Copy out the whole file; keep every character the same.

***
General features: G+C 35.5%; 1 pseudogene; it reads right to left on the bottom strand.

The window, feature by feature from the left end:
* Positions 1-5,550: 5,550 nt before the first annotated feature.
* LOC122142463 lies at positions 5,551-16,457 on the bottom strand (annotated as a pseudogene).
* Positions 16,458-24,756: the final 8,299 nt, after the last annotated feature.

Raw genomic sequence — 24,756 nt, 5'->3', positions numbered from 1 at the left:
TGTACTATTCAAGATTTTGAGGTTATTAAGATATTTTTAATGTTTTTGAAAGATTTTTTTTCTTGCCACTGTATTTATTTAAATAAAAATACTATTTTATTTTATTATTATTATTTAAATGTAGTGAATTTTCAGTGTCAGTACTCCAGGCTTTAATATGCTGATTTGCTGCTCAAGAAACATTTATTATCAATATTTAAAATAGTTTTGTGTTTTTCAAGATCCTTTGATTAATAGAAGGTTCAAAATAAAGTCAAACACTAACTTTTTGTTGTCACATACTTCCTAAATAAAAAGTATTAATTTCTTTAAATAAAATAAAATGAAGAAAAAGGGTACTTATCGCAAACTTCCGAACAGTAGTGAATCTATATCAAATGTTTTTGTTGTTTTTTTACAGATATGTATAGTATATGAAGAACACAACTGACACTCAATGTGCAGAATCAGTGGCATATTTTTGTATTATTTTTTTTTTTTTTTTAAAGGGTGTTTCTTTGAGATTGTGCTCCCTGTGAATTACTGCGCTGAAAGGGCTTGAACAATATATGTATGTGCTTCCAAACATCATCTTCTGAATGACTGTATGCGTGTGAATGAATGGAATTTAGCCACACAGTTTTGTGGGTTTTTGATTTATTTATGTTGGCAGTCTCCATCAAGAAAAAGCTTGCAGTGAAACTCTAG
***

General features: G+C 35.5%; 1 pseudogene; it reads right to left on the bottom strand.

The window, feature by feature from the left end:
* Positions 1-5,550: 5,550 nt before the first annotated feature.
* LOC122142463 lies at positions 5,551-16,457 on the bottom strand (annotated as a pseudogene).
* Positions 16,458-24,756: the final 8,299 nt, after the last annotated feature.

Raw genomic sequence — 24,756 nt, 5'->3', positions numbered from 1 at the left:
TGTACTATTCAAGATTTTGAGGTTATTAAGATATTTTTAATGTTTTTGAAAGATTTTTTTTCTTGCCACTGTATTTATTTAAATAAAAATACTATTTTATTTTATTATTATTATTTAAATGTAGTGAATTTTCAGTGTCAGTACTCCAGGCTTTAATATGCTGATTTGCTGCTCAAGAAACATTTATTATCAATATTTAAAATAGTTTTGTGTTTTTCAAGATCCTTTGATTAATAGAAGGTTCAAAATAAAGTCAAACACTAACTTTTTGTTGTCACATACTTCCTAAATAAAAAGTATTAATTTCTTTAAATAAAATAAAATGAAGAAAAAGGGTACTTATCGCAAACTTCCGAACAGTAGTGAATCTATATCAAATGTTTTTGTTGTTTTTTTACAGATATGTATAGTATATGAAGAACACAACTGACACTCAATGTGCAGAATCAGTGGCATATTTTTGTATTATTTTTTTTTTTTTTTTAAAGGGTGTTTCTTTGAGATTGTGCTCCCTGTGAATTACTGCGCTGAAAGGGCTTGAACAATATATGTATGTGCTTCCAAACATCATCTTCTGAATGACTGTATGCGTGTGAATGAATGGAATTTAGCCACACAGTTTTGTGGGTTTTTGATTTATTTATGTTGGCAGTCTCCATCAAGAAAAAGCTTGCAGTGAAACTCTAG